WolframAlpha--New Search Engine That Answers Your Questions!

Do you need fast answers and facts? You can always call or visit the Ann Arbor District Library!

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But this is not an advertisement for you favorite local library. Submitted for your approval is a new type of search engine under the name of WolframAlpha. This engine has new, unusual features. It will try to compile and calculate information for the searcher. Give it a try! Here are some suggested searches to try (courtesy of the website):

enter any date (e.g. a birth date)
enter any town (e.g. a home town)
enter any two stocks
enter any calculation
enter any math formula
enter any two first names
enter any food
enter any measurement
enter any chemical formula
enter any musical notes

If you try these you will find calculations and charts for mathematical problems, statistics from towns, stock comparisons, and more.

Give it a try, then leave comments here on how effective the engine is!

Forecast: Cloudy

Cloud computingCloud computing

Really need to work on that paper? Revise your resume? Write a book report? But you forgot your USB drive? Rats! Well, hey! There are ways to get around using cumbersome data storage devices. Meet the cloud! Cloud computing, that is. There are a slowly growing number of web-based word processing and office tools, which means that you can access and edit your documents (or calendar or spreadsheets or presentations) from anywhere that you access the internet, not just your home computer.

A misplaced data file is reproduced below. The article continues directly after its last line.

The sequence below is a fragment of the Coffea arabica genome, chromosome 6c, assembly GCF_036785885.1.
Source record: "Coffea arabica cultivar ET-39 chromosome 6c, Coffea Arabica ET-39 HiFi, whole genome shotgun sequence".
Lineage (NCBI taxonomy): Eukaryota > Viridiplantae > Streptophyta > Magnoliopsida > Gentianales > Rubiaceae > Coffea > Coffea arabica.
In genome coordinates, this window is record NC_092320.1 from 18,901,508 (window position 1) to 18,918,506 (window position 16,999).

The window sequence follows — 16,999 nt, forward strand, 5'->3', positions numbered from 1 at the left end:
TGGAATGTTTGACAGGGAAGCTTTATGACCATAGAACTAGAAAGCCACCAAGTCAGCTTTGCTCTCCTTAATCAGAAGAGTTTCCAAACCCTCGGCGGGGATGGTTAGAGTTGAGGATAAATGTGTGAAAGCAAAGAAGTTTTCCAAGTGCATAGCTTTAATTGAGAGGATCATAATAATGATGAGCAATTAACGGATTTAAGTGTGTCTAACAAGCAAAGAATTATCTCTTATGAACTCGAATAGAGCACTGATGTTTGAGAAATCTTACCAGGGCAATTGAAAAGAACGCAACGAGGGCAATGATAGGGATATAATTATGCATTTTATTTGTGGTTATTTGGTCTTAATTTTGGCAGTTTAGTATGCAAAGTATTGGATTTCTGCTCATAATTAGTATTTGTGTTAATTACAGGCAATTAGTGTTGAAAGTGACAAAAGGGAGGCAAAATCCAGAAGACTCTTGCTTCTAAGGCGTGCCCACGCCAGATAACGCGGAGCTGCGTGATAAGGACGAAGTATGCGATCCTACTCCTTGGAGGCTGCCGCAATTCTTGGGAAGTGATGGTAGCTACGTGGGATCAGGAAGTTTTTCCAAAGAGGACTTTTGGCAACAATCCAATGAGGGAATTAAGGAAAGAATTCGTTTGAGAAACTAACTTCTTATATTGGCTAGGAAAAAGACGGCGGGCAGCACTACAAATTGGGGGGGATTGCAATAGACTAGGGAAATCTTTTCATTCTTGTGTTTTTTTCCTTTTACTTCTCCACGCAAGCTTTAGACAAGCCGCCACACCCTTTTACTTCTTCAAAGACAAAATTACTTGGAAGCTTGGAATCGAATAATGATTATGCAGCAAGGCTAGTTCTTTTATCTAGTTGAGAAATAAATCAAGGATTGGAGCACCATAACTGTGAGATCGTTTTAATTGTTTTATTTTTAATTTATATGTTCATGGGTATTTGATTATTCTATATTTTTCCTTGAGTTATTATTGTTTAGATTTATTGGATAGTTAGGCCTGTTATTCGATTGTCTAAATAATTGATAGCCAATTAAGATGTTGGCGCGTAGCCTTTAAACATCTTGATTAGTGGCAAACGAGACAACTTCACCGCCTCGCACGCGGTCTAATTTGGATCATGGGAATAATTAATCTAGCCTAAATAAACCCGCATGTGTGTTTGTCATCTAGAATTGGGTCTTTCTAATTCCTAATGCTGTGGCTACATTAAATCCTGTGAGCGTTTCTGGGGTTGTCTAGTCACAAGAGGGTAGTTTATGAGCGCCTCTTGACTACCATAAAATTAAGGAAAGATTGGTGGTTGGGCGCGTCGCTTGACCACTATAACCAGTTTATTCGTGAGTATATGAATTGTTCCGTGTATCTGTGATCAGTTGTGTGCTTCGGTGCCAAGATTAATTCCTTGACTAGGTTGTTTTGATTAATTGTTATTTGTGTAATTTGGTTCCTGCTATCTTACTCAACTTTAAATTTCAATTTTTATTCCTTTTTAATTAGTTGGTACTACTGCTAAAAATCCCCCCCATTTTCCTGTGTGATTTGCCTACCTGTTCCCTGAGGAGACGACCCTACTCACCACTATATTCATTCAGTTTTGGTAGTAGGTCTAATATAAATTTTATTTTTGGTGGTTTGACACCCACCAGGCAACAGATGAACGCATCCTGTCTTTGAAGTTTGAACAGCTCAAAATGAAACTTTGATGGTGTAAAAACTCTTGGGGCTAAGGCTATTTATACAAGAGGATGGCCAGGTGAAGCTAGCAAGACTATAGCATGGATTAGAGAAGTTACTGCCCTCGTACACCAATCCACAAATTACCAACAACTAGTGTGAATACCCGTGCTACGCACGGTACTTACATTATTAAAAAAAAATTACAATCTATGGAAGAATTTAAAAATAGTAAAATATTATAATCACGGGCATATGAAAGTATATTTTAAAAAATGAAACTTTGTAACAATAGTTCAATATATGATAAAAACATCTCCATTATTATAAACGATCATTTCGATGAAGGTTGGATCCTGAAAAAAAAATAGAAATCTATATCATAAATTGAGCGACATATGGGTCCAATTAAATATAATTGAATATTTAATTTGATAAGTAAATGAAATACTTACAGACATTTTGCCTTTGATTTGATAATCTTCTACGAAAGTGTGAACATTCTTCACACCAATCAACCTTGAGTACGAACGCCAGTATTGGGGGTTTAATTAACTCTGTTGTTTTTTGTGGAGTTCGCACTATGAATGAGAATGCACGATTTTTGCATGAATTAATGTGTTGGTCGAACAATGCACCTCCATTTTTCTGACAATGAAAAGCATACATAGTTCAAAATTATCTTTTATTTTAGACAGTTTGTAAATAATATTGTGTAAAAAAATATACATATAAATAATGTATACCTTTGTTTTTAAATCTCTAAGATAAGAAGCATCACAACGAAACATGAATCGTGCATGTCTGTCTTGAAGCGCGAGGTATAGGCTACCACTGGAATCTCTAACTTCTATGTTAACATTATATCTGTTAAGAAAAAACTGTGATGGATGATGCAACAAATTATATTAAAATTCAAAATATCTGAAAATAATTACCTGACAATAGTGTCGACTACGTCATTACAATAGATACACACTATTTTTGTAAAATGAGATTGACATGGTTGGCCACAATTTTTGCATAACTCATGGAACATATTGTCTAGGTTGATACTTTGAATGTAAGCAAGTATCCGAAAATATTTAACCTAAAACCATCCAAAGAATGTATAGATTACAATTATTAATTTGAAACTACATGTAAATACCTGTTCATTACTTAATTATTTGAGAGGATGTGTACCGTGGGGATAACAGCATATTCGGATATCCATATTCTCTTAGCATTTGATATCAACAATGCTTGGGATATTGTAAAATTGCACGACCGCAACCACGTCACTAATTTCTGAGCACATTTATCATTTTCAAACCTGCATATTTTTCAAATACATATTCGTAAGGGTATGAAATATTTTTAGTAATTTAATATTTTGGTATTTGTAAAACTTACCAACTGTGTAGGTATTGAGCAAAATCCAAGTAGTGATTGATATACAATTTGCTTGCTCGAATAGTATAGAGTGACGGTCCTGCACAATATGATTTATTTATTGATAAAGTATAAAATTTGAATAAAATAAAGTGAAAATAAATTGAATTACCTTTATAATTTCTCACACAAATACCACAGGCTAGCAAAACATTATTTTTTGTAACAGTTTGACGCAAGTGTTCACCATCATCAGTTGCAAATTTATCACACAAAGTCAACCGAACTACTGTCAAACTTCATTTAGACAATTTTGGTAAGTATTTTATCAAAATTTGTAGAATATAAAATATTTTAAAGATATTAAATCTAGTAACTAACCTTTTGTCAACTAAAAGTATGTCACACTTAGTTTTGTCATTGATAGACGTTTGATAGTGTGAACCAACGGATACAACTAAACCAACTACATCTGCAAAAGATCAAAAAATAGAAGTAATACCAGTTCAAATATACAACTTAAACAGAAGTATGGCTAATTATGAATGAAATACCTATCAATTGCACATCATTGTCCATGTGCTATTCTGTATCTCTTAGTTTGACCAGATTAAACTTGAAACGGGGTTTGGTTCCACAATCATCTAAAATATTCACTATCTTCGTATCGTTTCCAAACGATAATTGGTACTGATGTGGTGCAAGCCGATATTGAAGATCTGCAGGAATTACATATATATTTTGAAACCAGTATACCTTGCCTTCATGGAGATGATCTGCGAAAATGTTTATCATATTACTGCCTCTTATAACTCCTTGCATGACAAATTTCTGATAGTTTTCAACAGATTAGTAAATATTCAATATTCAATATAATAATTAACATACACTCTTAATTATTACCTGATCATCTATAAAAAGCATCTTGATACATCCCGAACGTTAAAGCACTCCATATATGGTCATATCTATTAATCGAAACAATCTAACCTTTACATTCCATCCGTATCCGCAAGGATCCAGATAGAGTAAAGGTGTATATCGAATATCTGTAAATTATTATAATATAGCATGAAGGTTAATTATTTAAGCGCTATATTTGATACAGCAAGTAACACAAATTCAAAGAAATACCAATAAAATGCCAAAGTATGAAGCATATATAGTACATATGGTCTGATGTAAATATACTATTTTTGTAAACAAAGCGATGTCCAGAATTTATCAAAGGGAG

My (new ) New York Times

New  York Times LogoNew York Times Logo

The New York Times is offering a new service called "My Times" (http://my.nytimes.com) (currently still in beta phase). It's basically a customizable news page composed of various widgets that draw news from the New York Times or various RSS feed sources. If you're into this sort of thing, you should probably check it out.

Of special interest is the "Journalists' Pics" section. Here you'll find a variety of New York Times writers (neatly categorized by their areas of expertise) who will share with you their suggested sources. Blogging and the like is influencing traditional journalism more and more, so it's pretty interesting to see what sort of blogs traditional journalists read.

If you're not into this sort of thing (or don't even know what I'm talking about) but would like to learn more, then the library can help. We offer a variety of computer classes. In particular, there's a class on blogging on Feb 4th and RSS on Feb 20th.

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